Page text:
Two months have passed since the catastrophic flood struck over 25 provinces throughout Iran.
In addition to the irreparable damage to agricultural lands due to insufficient urban and rural infrastructure, the collapse of dams has left millions stranded without shelter in various areas.
Despite statistics published by state-run websites on the destruction and damage of tens of thousands of homes, agricultural infrastructure, schools, heavy losses in the production industry and the destruction of farms and livestock, government entities continue to deny flood victims basic aid.
Two months after the heavy floods, living conditions of the victims has become so dire and wretched that many government officials have been forced to attest to these conditions:
On May 17, the state-run ISNA news agency reported on the horrid condition of flood victims in the city of Aq Qala located in the northern province of Golestan:
“People are in need of food and drinkable water. Most of the people in the region are workers and have not been able to work for a few months now. What should they do? Illnesses are prevalent and growing, some of them suffer from fever, but the source and reason are still unclear”.
‘There is a mosquito breakout in the region which needs to be exterminated. In addition, it has been announced that eight thousand houses are unsuitable for living but many families have not even received tents,” the news agency wrote.
Under such circumstances what is particularly dreadful is the devastating situation of women and children in the midst of this national disaster who have been left in unbearable conditions in 40 C degrees heat without any support or shelter and without adequate living facilities and medical aid.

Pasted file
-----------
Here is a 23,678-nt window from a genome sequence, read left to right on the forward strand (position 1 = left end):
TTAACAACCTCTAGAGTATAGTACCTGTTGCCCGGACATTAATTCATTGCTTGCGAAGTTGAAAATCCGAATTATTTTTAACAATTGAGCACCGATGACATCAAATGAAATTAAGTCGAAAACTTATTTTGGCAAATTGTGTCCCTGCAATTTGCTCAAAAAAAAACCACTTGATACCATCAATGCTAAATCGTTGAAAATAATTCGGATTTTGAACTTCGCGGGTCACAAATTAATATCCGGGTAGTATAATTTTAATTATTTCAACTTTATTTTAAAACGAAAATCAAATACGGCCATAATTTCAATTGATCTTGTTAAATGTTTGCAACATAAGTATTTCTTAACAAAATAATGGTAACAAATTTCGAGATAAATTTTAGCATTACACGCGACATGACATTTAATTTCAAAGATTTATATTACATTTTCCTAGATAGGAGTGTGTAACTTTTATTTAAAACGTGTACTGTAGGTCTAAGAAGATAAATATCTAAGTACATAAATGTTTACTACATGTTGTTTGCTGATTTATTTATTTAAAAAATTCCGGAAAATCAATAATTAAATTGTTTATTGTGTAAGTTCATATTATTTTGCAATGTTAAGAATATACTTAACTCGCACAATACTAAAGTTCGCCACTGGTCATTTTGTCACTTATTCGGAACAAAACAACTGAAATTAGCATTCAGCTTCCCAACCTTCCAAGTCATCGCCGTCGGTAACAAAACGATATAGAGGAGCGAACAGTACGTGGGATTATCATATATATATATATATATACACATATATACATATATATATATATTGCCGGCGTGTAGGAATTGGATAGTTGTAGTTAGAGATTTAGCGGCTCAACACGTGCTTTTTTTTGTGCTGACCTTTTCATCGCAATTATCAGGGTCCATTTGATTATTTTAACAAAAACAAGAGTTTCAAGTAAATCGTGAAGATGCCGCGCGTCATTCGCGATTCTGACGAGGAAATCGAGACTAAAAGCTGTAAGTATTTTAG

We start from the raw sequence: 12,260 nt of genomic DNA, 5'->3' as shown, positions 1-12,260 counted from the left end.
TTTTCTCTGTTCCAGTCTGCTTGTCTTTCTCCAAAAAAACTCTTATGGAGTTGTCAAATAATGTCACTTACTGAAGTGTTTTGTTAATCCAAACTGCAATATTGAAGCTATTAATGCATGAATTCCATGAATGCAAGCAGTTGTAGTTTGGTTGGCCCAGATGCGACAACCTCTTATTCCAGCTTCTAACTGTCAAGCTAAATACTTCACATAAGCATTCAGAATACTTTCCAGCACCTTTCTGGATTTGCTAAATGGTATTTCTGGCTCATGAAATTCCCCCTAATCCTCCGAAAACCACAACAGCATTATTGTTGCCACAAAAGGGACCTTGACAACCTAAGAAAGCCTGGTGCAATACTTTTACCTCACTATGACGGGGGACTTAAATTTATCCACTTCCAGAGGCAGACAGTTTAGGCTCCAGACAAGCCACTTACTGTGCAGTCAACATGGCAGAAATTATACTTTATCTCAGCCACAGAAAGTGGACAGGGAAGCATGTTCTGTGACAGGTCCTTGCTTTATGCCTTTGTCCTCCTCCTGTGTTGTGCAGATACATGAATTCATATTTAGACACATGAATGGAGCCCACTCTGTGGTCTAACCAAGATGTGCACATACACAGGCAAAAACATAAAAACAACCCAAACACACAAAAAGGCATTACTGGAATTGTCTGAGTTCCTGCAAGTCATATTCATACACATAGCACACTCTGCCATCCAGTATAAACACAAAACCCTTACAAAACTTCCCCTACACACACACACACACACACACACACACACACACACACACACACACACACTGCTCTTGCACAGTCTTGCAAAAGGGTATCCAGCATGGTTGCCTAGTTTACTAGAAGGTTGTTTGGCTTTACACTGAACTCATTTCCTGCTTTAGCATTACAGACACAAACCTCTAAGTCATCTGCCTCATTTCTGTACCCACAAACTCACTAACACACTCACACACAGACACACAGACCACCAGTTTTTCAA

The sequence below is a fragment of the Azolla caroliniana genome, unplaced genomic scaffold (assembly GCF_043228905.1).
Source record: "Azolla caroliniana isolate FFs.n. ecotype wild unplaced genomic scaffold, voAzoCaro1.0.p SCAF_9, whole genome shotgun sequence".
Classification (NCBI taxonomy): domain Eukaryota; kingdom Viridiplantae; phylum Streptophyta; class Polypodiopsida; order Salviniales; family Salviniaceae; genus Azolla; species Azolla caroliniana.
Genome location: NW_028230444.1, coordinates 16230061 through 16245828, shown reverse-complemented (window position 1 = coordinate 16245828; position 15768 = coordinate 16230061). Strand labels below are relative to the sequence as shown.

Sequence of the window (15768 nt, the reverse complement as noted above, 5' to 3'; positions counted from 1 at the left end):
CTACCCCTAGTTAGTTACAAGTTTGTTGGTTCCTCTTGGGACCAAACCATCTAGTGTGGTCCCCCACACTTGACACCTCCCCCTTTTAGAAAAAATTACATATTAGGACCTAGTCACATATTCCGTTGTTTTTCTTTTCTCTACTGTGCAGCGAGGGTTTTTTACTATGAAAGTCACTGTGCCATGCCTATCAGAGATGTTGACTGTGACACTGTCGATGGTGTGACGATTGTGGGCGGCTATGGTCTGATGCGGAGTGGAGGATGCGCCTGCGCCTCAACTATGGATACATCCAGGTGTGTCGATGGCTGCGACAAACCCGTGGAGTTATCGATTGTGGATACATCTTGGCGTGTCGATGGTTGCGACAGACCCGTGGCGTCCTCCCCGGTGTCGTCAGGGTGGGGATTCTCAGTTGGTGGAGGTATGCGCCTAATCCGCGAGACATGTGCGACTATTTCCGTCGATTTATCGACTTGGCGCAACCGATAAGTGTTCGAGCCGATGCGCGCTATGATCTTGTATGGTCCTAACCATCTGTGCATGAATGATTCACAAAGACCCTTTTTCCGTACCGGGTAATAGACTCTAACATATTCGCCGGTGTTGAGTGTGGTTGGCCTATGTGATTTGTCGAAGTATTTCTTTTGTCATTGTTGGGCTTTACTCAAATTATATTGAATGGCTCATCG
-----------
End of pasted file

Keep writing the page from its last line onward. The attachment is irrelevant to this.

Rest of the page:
The state-run Salamat News website reported on the condition of women in the southwestern province of Khuzestan.
“The women and children in Magran-se, as in other flood-stricken regions, are more vulnerable than men. It has been reported that most of them are suffering from urinary infection and feminine hygiene-related illnesses due to unhygienic restrooms. They don’t know what to resort to for bathing and washing purposes,” the website wrote on April 27.
Salame-no website wrote about children in Lorestan Province on April 3 and said that “most children were suffering from bloody diarrhea due to using unsanitary water supplies and were rapidly being sent to health centers in Khorramabad.”
The destruction of roadways have created unprecedented damage to Iran’s agricultural infrastructure. The collapse of dams and water barriers and the closing of schools and classrooms are other dimensions of the devastation left behind from the floods, which mostly go unaddressed among the many problems that are mostly only addressed in state-run media due to the explosive atmosphere in these regions.
IRNA news agency May 24, 2019: Lorestan province suffered from a high unemployment rate even before the floods, but the floods have illuminated the meager employment opportunities which existed in the province. Unemployment has grown to the extent that the media is reporting on the migration of people from Lorestan province to adjacent provinces or metropolitan areas.